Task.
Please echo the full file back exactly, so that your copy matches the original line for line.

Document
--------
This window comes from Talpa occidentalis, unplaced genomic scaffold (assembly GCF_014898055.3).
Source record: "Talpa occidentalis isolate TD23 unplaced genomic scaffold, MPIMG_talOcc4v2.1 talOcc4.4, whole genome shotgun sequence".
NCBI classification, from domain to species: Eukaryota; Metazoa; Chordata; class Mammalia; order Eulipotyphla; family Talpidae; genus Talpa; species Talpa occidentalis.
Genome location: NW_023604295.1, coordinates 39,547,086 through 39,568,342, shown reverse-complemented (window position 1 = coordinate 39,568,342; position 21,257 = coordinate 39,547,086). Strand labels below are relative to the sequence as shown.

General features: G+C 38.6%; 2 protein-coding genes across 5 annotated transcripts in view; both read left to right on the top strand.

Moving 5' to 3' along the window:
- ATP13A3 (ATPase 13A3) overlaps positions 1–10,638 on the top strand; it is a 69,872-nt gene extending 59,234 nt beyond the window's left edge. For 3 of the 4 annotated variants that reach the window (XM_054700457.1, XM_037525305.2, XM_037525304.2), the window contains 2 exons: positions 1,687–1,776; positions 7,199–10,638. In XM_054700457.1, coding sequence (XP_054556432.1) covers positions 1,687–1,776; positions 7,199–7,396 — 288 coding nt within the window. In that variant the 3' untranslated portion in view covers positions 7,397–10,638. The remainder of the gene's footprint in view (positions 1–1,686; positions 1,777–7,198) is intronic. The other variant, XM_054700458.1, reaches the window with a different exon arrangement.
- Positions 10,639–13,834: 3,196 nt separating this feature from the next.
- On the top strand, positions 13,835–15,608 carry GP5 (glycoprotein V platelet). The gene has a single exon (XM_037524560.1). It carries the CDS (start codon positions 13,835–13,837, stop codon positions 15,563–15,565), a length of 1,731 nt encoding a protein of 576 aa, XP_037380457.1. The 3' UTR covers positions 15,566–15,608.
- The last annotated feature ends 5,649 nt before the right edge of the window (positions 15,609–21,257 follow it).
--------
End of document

This window comes from Talpa occidentalis, unplaced genomic scaffold (assembly GCF_014898055.3).
Source record: "Talpa occidentalis isolate TD23 unplaced genomic scaffold, MPIMG_talOcc4v2.1 talOcc4.4, whole genome shotgun sequence".
NCBI classification, from domain to species: Eukaryota; Metazoa; Chordata; class Mammalia; order Eulipotyphla; family Talpidae; genus Talpa; species Talpa occidentalis.
Genome location: NW_023604295.1, coordinates 39,547,086 through 39,568,342, shown reverse-complemented (window position 1 = coordinate 39,568,342; position 21,257 = coordinate 39,547,086). Strand labels below are relative to the sequence as shown.

General features: G+C 38.6%; 2 protein-coding genes across 5 annotated transcripts in view; both read left to right on the top strand.

Moving 5' to 3' along the window:
- ATP13A3 (ATPase 13A3) overlaps positions 1–10,638 on the top strand; it is a 69,872-nt gene extending 59,234 nt beyond the window's left edge. For 3 of the 4 annotated variants that reach the window (XM_054700457.1, XM_037525305.2, XM_037525304.2), the window contains 2 exons: positions 1,687–1,776; positions 7,199–10,638. In XM_054700457.1, coding sequence (XP_054556432.1) covers positions 1,687–1,776; positions 7,199–7,396 — 288 coding nt within the window. In that variant the 3' untranslated portion in view covers positions 7,397–10,638. The remainder of the gene's footprint in view (positions 1–1,686; positions 1,777–7,198) is intronic. The other variant, XM_054700458.1, reaches the window with a different exon arrangement.
- Positions 10,639–13,834: 3,196 nt separating this feature from the next.
- On the top strand, positions 13,835–15,608 carry GP5 (glycoprotein V platelet). The gene has a single exon (XM_037524560.1). It carries the CDS (start codon positions 13,835–13,837, stop codon positions 15,563–15,565), a length of 1,731 nt encoding a protein of 576 aa, XP_037380457.1. The 3' UTR covers positions 15,566–15,608.
- The last annotated feature ends 5,649 nt before the right edge of the window (positions 15,609–21,257 follow it).